Easy to use, fairly straightforward

The lid is very basic but has a satisfying feel to it when closing. Unlike the popular AirPods, these sit in your ears at a 45-degree angle. Paired along are two earbud tips to suit your ear canal. I didn’t have to use them and the standard size that comes along worked fine.

Using them is a very straightforward process. Open the lid, remove the earbuds, and wear them.

They’ll connect to your phone as soon as they’re disconnected from the case. I’ve never faced any connection issues so far. Each earbud has a button for quick controls such as music playback options and calling up Google Assistant.

On the flip side, you can’t rely on the earbuds to change the volume level or play a previous song. That can only be managed via your phone.

Pressing the button thrice will trigger the low-latency gaming mode. A feature that’ll be very handy while playing online multiplayer games like PUBG Mobile or Mobile Legends.

Each earbud has an indicator light that shows the status. Red means they’re charging while white means successful connection establishment. Lastly, they’re IPX4 certified, meaning sweat resistance. This obviously translates to a perfect workout session.

Punchy bass, relatively good audio

This is where I was surprised the most. Considering the nifty features it already has, I expected some kind of compromise in this department. And, I was wrong.

It has 7.2mm drivers and delivers punchy bass — a must-have for Bollywood music. Mainstream genres like pop sound amazing and if you’re not an audiophile, you won’t have any complaints.

The maximum volume is sufficiently loud and coupled with good isolation, even a busy market street is easily navigable.

However, if you’re looking for top-notch audio, these aren’t meant for you. The low frequency takes over while the mids are flat. You can use an equalizer to change the settings but the inherent tuning is in favor of bass-heavy music.

Furthermore, these connect via the SBC codec and there’s no support for aptX. I wouldn’t call this a drawback because the brand has to cut corners to make them accessible to a wider audience.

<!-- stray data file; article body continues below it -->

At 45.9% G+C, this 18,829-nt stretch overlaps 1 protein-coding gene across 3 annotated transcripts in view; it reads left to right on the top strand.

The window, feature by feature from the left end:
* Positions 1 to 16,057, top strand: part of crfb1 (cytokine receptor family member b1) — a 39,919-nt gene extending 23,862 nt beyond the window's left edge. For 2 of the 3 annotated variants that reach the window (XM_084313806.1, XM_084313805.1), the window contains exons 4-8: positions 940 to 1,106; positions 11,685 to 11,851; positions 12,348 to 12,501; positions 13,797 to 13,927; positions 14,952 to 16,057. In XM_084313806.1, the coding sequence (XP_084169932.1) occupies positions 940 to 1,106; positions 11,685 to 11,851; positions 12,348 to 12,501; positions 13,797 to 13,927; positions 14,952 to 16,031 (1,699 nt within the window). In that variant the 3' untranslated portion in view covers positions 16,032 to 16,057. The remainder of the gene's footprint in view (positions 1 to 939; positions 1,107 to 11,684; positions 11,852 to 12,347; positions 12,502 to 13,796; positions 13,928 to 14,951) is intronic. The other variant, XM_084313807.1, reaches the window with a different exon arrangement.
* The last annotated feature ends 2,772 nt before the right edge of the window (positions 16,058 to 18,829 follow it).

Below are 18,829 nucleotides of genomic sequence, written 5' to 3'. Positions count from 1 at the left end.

Adequate playback duration

Xiaomi claims the earbuds can deliver up to four hours of playback on a single charge and I’ve reached 3 hours 45 minutes in one go. So, their claims aren’t farfetched.

The case can charge the earbuds fully twice, delivering a total of 12 hours of playback in one go. If you’re going to use them for conference calls, music, and other work-related activities, they’ll easily get you through a working day.

The case takes almost two hours to charge fully. For frequent travelers, this can be a major drawback. Furthermore, the case charges via a microUSB port instead of the now-standard USB-C. Don’t forget to carry that extra charging cord along!

Can this be your GadgetMatch?

Yes. It definitely can. While there are a lot of minor additions I’d want to see, the price brings me back to reality.

In a nutshell, they’re designed aptly, deliver ordinarily better audio, and have 12 hours of playback. For US$ 25, there’s no better deal available. Keep in mind, the Redmi Earbuds S are making TWS earphones more accessible to everyone.

If you’re looking for top-notch audio quality, there are premium offerings like the OPPO Enco Free, Galaxy Buds, and 1More Truly Stylish. On the affordable side, realme Buds Air Neo and OPPO Enco W31 can be alternatives but are still priced considerably high.